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Album Review: WEIRDxGENIUS Vol. 1 By WXG

On their debut release, WEIRDxGENIUS Vol. 1, WXG confirmed their status as the new doyens of hip hop in Ghana

It is an irrefutable fact that Hip-Hop; the biggest musical genre of this era, which has for the best part of two decades been the crux of our fashion and language is yet to turn into a commercially successful genre in Ghana, compared to other genres. However, there are some whose pursuit of Hip-Hop is fueled by their passion, and a burning hope that their efforts would soon be rewarded.

For many young rappers, the attractiveness and influence of hip-hop are steeped in the works of American rap stars like 2Pac, Biggie Smalls, Jay Z, Kendrick Lamar, Drake, J. Cole among others. In their success lies the alluring gloss that inspires some of our rappers to continue their pursuit. But rap, as a medium of self-expression was the pleasing element.

Weird is Genius (stylized as WeirdxGenius), is a rap collective hoisting the hip-hop flag in Ghana. Made up of; Lykay, Elsie Raad, Tony Dickson, Kweku Mireku, Okukuseku and Y.N.A, WXG, through their recently released tape have exhibited how much they care about hip hop; that, their passion and love for rap fuels their ambitions.

On “WEIRDxGENIUS Vol. 1”, the Collective delivered a 10-track album layered with themes of success, love and exuberant lifestyle (or the hope for an exuberant lifestyle). The album is their major introduction to the world. A quality of the album is its undiminished intensity from the first track to track number 10. The intensity in their rhymes, delivery and the overall sonic palette also reflect the attitude of the collective.

The tape opens with the fiery, “ZERO FUCKS (INTRO)”, which finds Tony Dickson spazzing a Ga flow reminiscent of Buk Bak (definitely late 90’s Buk Bak). He issues a blatant warning to the competition, advising them to fall back. Lykay jumps in to remind us why they are no more tap-dancing to anyone’s rhythms but their own. Switching between Ga, pidgin English and Twi. Lykay lays out the various artists that inspired him to rap- including the Haatsville/ Skillions crew. The narrative progresses on “RULES”, where they re-echo their “we’re doing it by our rules” stance.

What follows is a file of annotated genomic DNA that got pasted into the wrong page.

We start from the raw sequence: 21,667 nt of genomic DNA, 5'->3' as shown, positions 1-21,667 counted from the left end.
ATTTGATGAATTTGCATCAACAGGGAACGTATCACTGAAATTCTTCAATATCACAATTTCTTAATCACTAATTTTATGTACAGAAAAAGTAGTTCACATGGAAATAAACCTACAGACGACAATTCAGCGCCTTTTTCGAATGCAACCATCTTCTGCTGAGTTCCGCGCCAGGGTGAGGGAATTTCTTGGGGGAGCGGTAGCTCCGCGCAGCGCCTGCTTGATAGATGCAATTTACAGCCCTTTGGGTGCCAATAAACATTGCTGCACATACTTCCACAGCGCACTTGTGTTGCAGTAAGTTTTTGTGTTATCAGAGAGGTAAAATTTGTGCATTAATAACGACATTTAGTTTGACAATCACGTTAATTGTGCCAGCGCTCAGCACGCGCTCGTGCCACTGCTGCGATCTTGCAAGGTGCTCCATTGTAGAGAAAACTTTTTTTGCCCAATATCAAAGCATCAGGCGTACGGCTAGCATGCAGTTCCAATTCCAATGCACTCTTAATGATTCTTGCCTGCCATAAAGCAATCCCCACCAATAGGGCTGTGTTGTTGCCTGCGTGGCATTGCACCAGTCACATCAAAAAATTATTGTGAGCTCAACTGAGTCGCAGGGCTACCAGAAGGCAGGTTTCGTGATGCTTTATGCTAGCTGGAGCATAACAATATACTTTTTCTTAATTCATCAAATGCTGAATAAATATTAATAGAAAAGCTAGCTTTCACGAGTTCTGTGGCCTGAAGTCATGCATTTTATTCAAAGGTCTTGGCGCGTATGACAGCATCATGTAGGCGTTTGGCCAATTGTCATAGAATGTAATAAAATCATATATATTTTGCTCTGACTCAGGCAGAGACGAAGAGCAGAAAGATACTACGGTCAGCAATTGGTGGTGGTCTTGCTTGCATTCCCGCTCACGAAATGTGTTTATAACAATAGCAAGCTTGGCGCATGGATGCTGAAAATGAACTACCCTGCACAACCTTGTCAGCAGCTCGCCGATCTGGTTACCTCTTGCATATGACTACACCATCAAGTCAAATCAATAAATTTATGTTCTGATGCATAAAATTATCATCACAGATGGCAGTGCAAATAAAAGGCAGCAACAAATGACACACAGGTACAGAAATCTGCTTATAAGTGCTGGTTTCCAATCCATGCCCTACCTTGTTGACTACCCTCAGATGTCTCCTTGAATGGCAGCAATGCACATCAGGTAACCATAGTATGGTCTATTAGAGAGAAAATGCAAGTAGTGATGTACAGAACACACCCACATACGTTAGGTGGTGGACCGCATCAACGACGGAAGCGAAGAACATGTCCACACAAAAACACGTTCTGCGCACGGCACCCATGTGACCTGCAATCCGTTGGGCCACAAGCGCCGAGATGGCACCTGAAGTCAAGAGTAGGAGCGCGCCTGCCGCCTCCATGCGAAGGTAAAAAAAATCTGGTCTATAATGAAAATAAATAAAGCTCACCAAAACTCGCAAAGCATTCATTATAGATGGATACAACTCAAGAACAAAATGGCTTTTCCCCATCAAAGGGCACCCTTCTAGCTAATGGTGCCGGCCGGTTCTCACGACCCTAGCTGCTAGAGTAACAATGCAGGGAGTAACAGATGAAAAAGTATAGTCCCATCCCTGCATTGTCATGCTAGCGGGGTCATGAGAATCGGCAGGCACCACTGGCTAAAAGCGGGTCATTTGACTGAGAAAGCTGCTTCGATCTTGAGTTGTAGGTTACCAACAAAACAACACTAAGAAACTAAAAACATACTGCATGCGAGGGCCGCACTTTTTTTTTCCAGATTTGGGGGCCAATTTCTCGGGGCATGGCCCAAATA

Even though hip-hop is the cloth from which they are cut, the collective forayed into the waters of afropop, where love became the knotting point for the outpouring of regrets and grief. “M’ADWEN”, produced by the incomparable MikeMillzOn’Em is a tale of love. Lykay and Elsie Raad took turns to present their versions of truth: articulating the deception, lies and cheating ways of their exes. Elsie Raad, whom I was hearing for the first time, pulled a Nicki Minaj-Monster-esque performance on the track. Lykay was lucky to have gone first on the TH4Kwages sampled record. Listening to the song, I kept wondering why the TH4Kwages sample sounded very distant.

On “I DON’T WANT YOU”, which features Lykay and Tony Dickson, the duo collectively say no to the ex who wants a comeback after a breakup. The song is more of a sequel to “M’adwen”. The ambition to be rich or successful is emphasized on “Sika” (feat. Kweku Mireku, Elsie Raad, Questo). “This flex is for the gods/ No fears at all/We go reign no be mouth”, the lumbering voice of Lykay intoned these rhymes over the trap heavy anthem “Big Niggas” (feat TFK and Zotto).

On certain projects, there’s a standout cut which leaves you questioning the artistry and the process behind the creation of the song. “OLE” starts with menacing strings and claps, we’re quickly introduced to Elsie Raad, whom at this point has made it clear she’s here to slit throats. Tied with a rather unorthodox hook delivered by Tony Dickson; Questo lands the home-run with his trademark laid-back flow.

One of the main highlights of the tape would be the effortless chemistry between Lykay and Tony Dickson. From the opener to “I DON’T WANT YOU” you can tell these two gel seamlessly. They take things up a notch on “WHO’S THAT”, which finds the duo trading quick barbs over a heavy trap production.

WEIRDxGENIUS Vol. 1 is the first album from the Collective – albeit the likes of Lykay and Questo are recognizable voices on the rap scene courtesy their individual releases or features. The album also introduced some ‘new’ voices like Elsie Raad, Tony Dickson to the world. Having Elsie Raad; the only female rapper in the Collective, on four songs which includes a solo performance on “Walls”, was not an act of tokenism or a benevolent gesture. It’s rather an attestation to her brilliance on the microphone, a rightfully earned position.

By keeping a fine balance between hip-hop and afropop, rap and melody, WXG produced an album that eschewed excessiveness. Its leanness – tracks and song length means one can put it on shuffle for hours after all, we are in the streaming era.

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